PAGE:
Crime, Law and Justice

New Minnesota rape kit tracking system promises more accountability

Rep. Marion O'Neill looks through a sexual assault evidence collection kit
Rep. Marion O'Neill looks through a sexual assault evidence collection kit during testimony on work done by the Working Group on Untested Rape Kits, during a 2018 meeting of the House Public Safety and Security Policy and Finance Committee.
Courtesy of Paul Battaglia

The Minnesota Bureau of Criminal Apprehension is rolling out a new system to help survivors of sexual assault track information about their cases.

The BCA will begin using the Track-Kit system statewide this week. The system gives survivors of sexual assault 24/7 online access to information about their sexual assault kit.

The system is part of a mandate from the Minnesota Legislature to give survivors access to information about their kits.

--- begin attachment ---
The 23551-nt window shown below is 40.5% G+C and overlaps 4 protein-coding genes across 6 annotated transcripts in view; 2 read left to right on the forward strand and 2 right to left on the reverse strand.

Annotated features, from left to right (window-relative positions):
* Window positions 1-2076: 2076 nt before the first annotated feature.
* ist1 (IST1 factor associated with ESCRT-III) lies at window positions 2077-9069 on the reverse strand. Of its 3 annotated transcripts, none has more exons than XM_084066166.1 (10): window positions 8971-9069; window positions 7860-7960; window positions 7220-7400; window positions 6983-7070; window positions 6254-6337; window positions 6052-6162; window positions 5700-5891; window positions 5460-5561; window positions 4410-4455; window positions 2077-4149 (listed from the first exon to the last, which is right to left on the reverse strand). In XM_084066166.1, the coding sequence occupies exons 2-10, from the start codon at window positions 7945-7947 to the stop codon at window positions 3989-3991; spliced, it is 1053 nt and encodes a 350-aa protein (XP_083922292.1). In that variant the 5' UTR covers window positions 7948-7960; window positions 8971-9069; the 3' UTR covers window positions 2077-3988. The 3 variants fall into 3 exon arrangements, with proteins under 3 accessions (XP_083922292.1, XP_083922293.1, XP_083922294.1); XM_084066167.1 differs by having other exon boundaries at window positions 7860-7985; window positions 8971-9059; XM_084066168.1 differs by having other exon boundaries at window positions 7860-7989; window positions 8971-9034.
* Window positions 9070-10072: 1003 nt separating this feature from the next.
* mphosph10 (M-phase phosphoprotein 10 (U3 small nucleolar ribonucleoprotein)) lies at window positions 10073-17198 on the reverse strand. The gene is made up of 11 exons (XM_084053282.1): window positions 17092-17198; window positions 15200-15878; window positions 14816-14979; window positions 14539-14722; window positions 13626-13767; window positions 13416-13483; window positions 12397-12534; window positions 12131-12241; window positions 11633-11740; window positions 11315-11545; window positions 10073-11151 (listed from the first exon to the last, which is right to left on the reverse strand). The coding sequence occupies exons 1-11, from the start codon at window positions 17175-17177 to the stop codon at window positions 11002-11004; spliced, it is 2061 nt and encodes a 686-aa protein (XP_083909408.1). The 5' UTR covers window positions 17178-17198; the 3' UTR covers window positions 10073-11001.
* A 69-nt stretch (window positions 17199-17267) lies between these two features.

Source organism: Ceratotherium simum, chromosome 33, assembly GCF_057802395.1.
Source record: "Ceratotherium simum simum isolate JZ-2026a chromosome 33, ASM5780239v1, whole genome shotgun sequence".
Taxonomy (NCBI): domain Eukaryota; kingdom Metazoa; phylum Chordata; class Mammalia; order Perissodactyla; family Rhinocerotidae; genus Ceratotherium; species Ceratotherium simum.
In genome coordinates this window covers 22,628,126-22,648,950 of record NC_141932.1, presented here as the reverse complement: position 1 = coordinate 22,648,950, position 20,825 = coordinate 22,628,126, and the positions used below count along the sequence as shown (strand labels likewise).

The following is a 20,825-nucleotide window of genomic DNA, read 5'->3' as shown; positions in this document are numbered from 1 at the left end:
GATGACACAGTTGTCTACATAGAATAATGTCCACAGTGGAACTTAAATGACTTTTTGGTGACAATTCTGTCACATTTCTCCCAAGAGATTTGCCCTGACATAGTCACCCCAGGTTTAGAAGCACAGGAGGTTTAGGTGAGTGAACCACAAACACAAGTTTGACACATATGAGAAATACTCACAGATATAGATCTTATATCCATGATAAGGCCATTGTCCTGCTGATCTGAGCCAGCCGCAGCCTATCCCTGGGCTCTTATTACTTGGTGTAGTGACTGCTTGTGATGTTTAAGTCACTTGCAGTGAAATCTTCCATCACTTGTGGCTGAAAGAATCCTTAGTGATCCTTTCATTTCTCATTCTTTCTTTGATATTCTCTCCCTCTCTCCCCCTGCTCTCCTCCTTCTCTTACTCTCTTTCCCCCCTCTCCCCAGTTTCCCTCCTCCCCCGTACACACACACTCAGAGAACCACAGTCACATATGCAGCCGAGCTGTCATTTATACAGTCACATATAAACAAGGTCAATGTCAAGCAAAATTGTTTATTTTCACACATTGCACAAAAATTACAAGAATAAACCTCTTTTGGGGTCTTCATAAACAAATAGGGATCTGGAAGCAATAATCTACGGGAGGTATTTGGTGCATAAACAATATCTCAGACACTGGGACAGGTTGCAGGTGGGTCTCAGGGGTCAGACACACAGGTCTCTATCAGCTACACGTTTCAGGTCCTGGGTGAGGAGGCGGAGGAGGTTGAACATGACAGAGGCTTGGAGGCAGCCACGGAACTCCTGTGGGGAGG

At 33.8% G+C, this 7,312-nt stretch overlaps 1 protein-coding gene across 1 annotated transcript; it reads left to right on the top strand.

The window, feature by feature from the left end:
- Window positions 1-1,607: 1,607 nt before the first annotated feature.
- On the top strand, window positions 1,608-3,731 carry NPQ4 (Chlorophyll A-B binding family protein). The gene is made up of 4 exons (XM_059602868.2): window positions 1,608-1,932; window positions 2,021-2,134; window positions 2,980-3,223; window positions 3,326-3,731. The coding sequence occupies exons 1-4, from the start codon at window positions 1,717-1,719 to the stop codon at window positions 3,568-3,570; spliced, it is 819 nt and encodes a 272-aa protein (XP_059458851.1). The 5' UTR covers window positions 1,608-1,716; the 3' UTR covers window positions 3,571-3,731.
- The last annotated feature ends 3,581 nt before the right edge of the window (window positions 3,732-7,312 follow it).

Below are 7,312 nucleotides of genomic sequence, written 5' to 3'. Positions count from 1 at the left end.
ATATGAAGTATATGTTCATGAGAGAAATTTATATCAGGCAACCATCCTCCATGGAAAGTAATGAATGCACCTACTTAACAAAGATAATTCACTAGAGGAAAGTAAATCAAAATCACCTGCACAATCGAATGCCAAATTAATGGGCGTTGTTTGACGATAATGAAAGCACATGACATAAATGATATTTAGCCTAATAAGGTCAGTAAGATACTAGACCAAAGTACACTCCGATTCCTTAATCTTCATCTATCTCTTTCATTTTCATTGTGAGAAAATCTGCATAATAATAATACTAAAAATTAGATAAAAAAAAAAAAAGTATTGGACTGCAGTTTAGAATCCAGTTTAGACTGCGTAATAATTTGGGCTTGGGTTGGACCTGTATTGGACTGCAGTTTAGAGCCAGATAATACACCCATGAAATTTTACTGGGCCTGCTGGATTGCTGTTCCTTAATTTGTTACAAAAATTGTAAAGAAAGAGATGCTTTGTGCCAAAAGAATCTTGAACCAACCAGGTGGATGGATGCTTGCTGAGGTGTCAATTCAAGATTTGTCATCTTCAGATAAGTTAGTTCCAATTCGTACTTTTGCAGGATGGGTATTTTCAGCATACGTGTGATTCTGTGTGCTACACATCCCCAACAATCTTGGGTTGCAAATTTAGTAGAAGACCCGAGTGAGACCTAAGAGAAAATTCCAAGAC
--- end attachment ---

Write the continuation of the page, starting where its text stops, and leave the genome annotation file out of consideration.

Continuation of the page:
In the past, public safety agencies had inconsistent practices with different timelines for testing and varied procedures for informing survivors. Kits were destroyed when they still could have been used in cases.

BCA leaders hope the new system will give more accountability and transparency to the process.

At the time of collection, kits are assigned a barcode. Survivors, whether they consent to have their kit tested or not, can log in to see the status of the potential evidence. Kits that are not tested will be stored at the BCA so if a survivor decides later to have the kit tested it can be.

The tracking system was implemented region by region across Minnesota. The Arrowhead region, including Duluth, began using the system in early April.

“The BCA stands with Minnesota’s victim survivors. We hope the Track-Kit system relieves uncertainty and gives comfort with the knowledge of exactly where their kit stands in the testing process,” said BCA Superintendent Drew Evans in a statement.